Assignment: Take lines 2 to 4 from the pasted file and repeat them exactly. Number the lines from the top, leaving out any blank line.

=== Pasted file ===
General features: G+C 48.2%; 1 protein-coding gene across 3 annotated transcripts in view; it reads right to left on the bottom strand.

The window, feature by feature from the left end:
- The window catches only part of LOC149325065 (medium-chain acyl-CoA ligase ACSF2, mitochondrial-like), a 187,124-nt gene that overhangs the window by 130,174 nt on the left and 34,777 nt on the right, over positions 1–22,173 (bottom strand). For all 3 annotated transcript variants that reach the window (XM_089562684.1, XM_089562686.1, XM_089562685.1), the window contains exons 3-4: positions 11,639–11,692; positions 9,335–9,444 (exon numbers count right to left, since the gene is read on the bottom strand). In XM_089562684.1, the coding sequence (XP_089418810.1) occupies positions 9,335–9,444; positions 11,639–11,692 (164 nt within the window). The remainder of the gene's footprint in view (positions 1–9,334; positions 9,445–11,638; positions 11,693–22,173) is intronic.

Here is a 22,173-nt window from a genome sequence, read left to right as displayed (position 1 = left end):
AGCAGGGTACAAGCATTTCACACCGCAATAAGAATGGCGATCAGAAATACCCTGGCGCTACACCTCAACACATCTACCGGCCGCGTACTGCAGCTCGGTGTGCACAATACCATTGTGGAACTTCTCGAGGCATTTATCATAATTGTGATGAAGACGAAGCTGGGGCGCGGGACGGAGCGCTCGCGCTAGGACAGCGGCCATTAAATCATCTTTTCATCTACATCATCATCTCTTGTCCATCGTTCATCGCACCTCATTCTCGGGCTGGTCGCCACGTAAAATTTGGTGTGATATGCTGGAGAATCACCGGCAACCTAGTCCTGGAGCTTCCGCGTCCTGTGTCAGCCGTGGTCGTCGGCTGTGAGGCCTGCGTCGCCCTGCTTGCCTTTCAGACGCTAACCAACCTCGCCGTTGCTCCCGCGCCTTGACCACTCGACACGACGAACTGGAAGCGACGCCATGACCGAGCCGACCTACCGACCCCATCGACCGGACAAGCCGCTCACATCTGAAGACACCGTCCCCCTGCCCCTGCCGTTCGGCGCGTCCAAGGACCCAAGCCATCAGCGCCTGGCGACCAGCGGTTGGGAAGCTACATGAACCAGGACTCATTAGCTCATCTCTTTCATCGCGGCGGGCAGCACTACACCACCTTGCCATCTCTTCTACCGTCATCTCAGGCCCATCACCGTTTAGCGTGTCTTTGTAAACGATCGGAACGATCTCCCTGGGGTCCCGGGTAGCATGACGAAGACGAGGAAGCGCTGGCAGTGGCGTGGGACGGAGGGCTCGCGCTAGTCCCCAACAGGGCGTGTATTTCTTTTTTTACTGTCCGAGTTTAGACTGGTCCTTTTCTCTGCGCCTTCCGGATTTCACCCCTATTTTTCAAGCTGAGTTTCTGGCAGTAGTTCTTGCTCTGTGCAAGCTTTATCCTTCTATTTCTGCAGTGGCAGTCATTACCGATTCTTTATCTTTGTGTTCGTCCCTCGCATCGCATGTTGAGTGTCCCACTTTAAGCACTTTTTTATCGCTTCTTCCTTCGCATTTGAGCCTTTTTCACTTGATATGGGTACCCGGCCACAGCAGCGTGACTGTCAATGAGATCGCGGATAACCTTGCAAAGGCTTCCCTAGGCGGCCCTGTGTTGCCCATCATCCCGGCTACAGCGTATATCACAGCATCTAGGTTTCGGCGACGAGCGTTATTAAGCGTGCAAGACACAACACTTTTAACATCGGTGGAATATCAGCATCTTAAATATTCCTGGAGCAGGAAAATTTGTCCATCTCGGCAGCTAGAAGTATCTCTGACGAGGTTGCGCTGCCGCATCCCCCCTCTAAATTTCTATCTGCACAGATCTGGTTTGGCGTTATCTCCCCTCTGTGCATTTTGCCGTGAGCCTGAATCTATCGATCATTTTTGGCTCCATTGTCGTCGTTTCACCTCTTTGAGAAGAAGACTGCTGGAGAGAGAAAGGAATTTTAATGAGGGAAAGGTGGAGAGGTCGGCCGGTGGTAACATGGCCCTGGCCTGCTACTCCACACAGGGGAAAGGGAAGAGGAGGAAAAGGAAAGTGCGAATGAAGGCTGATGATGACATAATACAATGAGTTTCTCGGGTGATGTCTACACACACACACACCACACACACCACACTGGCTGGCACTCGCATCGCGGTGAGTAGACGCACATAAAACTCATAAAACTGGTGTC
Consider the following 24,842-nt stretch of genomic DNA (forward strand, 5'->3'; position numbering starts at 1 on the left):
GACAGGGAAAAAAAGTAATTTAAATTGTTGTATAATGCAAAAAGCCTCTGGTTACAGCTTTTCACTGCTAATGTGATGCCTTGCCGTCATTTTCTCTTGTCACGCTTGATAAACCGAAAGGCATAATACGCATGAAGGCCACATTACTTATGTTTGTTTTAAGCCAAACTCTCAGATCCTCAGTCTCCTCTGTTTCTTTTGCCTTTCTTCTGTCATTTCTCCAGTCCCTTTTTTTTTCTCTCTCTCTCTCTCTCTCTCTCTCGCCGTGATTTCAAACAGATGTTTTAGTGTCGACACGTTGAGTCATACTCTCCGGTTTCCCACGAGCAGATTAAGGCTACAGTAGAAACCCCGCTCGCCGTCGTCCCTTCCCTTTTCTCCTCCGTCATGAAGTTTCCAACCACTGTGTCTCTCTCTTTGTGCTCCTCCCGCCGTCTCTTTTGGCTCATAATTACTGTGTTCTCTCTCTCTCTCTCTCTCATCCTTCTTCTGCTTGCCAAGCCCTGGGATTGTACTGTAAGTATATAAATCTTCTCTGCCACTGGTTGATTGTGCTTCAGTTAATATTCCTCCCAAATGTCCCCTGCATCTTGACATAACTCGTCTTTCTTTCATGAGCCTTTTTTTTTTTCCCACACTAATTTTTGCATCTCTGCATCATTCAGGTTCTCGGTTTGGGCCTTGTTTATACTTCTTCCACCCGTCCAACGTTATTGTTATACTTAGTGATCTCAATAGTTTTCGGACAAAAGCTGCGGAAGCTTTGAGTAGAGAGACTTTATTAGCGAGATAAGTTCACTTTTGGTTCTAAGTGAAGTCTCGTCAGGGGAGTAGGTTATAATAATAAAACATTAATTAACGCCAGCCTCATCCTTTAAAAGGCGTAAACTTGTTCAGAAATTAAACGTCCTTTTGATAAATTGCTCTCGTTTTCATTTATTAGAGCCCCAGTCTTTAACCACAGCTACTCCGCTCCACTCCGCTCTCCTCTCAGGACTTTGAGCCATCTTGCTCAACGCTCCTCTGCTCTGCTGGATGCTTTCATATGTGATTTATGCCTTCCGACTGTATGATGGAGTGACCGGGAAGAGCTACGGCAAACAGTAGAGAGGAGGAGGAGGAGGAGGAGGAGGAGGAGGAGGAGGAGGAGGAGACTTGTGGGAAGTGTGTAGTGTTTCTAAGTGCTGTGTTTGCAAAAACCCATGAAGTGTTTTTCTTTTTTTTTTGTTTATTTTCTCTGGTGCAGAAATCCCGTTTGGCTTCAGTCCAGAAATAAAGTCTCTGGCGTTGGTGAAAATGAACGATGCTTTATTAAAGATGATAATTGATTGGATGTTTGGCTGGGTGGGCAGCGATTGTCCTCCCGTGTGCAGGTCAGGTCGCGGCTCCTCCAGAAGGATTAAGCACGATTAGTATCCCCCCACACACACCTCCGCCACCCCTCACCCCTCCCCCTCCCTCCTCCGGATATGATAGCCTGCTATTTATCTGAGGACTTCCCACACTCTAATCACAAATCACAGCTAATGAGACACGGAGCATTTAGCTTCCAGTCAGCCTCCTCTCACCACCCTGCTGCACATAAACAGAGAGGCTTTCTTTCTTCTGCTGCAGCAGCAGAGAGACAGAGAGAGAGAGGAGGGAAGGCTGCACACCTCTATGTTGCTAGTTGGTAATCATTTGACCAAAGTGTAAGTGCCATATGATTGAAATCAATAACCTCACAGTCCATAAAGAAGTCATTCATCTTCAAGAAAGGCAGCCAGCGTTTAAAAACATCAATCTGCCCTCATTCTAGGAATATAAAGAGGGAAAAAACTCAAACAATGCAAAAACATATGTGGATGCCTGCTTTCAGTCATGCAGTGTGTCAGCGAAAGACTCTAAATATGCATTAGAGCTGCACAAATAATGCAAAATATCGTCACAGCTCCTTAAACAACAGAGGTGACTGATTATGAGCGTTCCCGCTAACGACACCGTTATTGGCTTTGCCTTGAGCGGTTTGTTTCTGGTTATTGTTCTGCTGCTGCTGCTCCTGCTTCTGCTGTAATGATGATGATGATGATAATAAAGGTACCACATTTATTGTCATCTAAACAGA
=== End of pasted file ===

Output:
The window, feature by feature from the left end:
- The window catches only part of LOC149325065 (medium-chain acyl-CoA ligase ACSF2, mitochondrial-like), a 187,124-nt gene that overhangs the window by 130,174 nt on the left and 34,777 nt on the right, over positions 1–22,173 (bottom strand). For all 3 annotated transcript variants that reach the window (XM_089562684.1, XM_089562686.1, XM_089562685.1), the window contains exons 3-4: positions 11,639–11,692; positions 9,335–9,444 (exon numbers count right to left, since the gene is read on the bottom strand). In XM_089562684.1, the coding sequence (XP_089418810.1) occupies positions 9,335–9,444; positions 11,639–11,692 (164 nt within the window). The remainder of the gene's footprint in view (positions 1–9,334; positions 9,445–11,638; positions 11,693–22,173) is intronic.

Here is a 22,173-nt window from a genome sequence, read left to right as displayed (position 1 = left end):